Graham Rose, for 17 years gardening correspondent of the Sunday Times, had a glorious political incorrectness that made his company a delight. Wherever the laughter was most uproarious at a gathering of gardening writers, you could be sure that Rose would be at the centre of the noise.
He was a striking figure, tall, dark, slightly Bohemian in his dress, forthright in his language. I read him long before I met him. His column took you more often than anyone else's into uncharted gardening territory. He was not one to toe the line, to trot out the expected coverage, the received opinion. That was one of his great strengths. He ploughed his own furrow and did not much care whether other people approved or not.
After taking a degree at King's College, Durham, he became an entomologist, working first with ICI in India and then for Universal Crop Protection. He made himself an expert in methods of spraying and for more than 10 years was a consultant to Micron, who pioneered spinning disc sprayers which regulated the size of droplet needed for any particular target.
In the late Sixties, he joined the Sunday Times, working for 10 years as the paper's agricultural correspondent. Later, he moved on from silage making to meadow gardening with scarcely a hiccup. In more impecunious times he had used his powerful voice to good effect as an uncredited voice- over in horror films. It was this perhaps that earned him the nickname "Boomer".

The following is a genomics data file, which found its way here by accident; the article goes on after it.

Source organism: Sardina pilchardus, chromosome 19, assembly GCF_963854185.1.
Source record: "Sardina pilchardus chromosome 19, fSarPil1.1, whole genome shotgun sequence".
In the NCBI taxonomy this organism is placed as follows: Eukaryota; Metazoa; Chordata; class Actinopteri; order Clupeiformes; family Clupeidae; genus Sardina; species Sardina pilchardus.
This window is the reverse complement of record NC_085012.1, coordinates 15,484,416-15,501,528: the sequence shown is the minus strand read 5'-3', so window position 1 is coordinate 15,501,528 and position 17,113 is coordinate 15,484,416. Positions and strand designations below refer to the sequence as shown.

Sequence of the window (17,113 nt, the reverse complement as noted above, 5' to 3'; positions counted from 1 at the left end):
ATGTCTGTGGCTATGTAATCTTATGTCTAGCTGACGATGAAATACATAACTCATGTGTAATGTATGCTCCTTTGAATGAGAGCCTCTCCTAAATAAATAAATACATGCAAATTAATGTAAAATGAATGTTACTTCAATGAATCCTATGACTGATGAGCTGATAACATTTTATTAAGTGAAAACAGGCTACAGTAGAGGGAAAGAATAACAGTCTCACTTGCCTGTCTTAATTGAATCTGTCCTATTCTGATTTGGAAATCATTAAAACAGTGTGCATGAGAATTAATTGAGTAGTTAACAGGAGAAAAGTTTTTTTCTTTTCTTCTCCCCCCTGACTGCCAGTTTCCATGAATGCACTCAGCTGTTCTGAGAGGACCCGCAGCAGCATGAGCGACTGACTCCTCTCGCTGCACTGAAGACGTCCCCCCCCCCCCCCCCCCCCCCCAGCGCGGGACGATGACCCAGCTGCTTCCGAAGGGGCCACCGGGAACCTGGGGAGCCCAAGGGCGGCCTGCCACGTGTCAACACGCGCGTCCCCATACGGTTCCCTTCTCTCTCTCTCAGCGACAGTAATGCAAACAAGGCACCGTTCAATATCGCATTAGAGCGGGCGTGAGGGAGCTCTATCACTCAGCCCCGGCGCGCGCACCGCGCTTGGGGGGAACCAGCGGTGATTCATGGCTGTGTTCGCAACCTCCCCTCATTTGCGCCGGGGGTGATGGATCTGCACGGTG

He was a prolific author, producing books on a wide range of horticultural subjects. Landscape with Weeds, published in 1980, gave a high- spirited account of his attempt to establish a new garden round his country home in Oxfordshire (he also had a roof garden in London). The Sunday Times Book of Woodland and Wildflower Gardening grew out of the paper's acclaimed Chelsea Flower Show garden in 1988. His most recent success was The Good Gardens Guide, which he edited with Peter King. Controversy surrounded the guide's first appearance in 1990, because the editors ranked gardens on a star system, rather as if the book were a restaurant guide. Rose relished the ensuing altercations and was, as always, forthright in defence of his decisions.
His introduction to the 1996 guide shows how his delight in human subterfuge never diminished. Owners, he writes,
will go to considerable lengths to obtain star rating; this year one threatened to favour a competitive publication if a star was not forthcoming. Since we do not believe we have any competition, this did not work.
Many people in the gardening world have reason to be grateful to Graham Rose, for he was generous in helping those at the beginning of their careers. It was often he who dropped the necessary word in the right quarter. Geoff Hamilton first met him 21 years ago and remembers how Rose recommended him for his first big job in journalism, which was gardening correspondent on the Mail on Sunday.
He also remembers taking a load of plants from Hilliers out to Rose's house near Carcassonne in France. There was some muddle about the correct papers for the consignment and a customs inspector called at the house. Hamilton watched in awe as Rose, who spoke liquid, emphatic French, "charmed the man out of his socks". The problem over the papers dissipated in a haze of cognac.